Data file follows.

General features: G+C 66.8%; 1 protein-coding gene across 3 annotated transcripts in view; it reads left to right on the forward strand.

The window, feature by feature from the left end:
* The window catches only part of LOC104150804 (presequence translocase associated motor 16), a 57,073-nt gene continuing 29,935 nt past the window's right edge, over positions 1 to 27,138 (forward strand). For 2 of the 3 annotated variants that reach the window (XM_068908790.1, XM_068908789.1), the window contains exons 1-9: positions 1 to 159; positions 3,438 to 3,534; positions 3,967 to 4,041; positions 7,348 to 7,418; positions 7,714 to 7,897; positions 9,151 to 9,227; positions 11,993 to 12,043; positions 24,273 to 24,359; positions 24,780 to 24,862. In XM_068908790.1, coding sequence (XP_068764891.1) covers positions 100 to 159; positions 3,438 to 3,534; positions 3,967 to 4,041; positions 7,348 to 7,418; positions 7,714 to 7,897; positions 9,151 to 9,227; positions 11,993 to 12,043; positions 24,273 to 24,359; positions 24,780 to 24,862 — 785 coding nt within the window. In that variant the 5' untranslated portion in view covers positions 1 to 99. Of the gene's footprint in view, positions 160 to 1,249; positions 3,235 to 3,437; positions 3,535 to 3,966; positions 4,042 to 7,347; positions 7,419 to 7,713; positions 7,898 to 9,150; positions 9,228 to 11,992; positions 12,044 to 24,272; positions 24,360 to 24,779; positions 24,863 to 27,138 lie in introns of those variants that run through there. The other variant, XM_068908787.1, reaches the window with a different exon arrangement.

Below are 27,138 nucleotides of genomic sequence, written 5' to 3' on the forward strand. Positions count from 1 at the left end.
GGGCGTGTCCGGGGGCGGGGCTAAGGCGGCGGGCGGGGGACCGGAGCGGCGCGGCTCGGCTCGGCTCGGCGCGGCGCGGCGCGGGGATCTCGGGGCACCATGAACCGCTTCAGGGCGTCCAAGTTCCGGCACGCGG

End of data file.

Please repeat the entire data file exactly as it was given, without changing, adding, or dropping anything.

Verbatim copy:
General features: G+C 66.8%; 1 protein-coding gene across 3 annotated transcripts in view; it reads left to right on the forward strand.

The window, feature by feature from the left end:
* The window catches only part of LOC104150804 (presequence translocase associated motor 16), a 57,073-nt gene continuing 29,935 nt past the window's right edge, over positions 1 to 27,138 (forward strand). For 2 of the 3 annotated variants that reach the window (XM_068908790.1, XM_068908789.1), the window contains exons 1-9: positions 1 to 159; positions 3,438 to 3,534; positions 3,967 to 4,041; positions 7,348 to 7,418; positions 7,714 to 7,897; positions 9,151 to 9,227; positions 11,993 to 12,043; positions 24,273 to 24,359; positions 24,780 to 24,862. In XM_068908790.1, coding sequence (XP_068764891.1) covers positions 100 to 159; positions 3,438 to 3,534; positions 3,967 to 4,041; positions 7,348 to 7,418; positions 7,714 to 7,897; positions 9,151 to 9,227; positions 11,993 to 12,043; positions 24,273 to 24,359; positions 24,780 to 24,862 — 785 coding nt within the window. In that variant the 5' untranslated portion in view covers positions 1 to 99. Of the gene's footprint in view, positions 160 to 1,249; positions 3,235 to 3,437; positions 3,535 to 3,966; positions 4,042 to 7,347; positions 7,419 to 7,713; positions 7,898 to 9,150; positions 9,228 to 11,992; positions 12,044 to 24,272; positions 24,360 to 24,779; positions 24,863 to 27,138 lie in introns of those variants that run through there. The other variant, XM_068908787.1, reaches the window with a different exon arrangement.

Below are 27,138 nucleotides of genomic sequence, written 5' to 3' on the forward strand. Positions count from 1 at the left end.
GGGCGTGTCCGGGGGCGGGGCTAAGGCGGCGGGCGGGGGACCGGAGCGGCGCGGCTCGGCTCGGCTCGGCGCGGCGCGGCGCGGGGATCTCGGGGCACCATGAACCGCTTCAGGGCGTCCAAGTTCCGGCACGCGG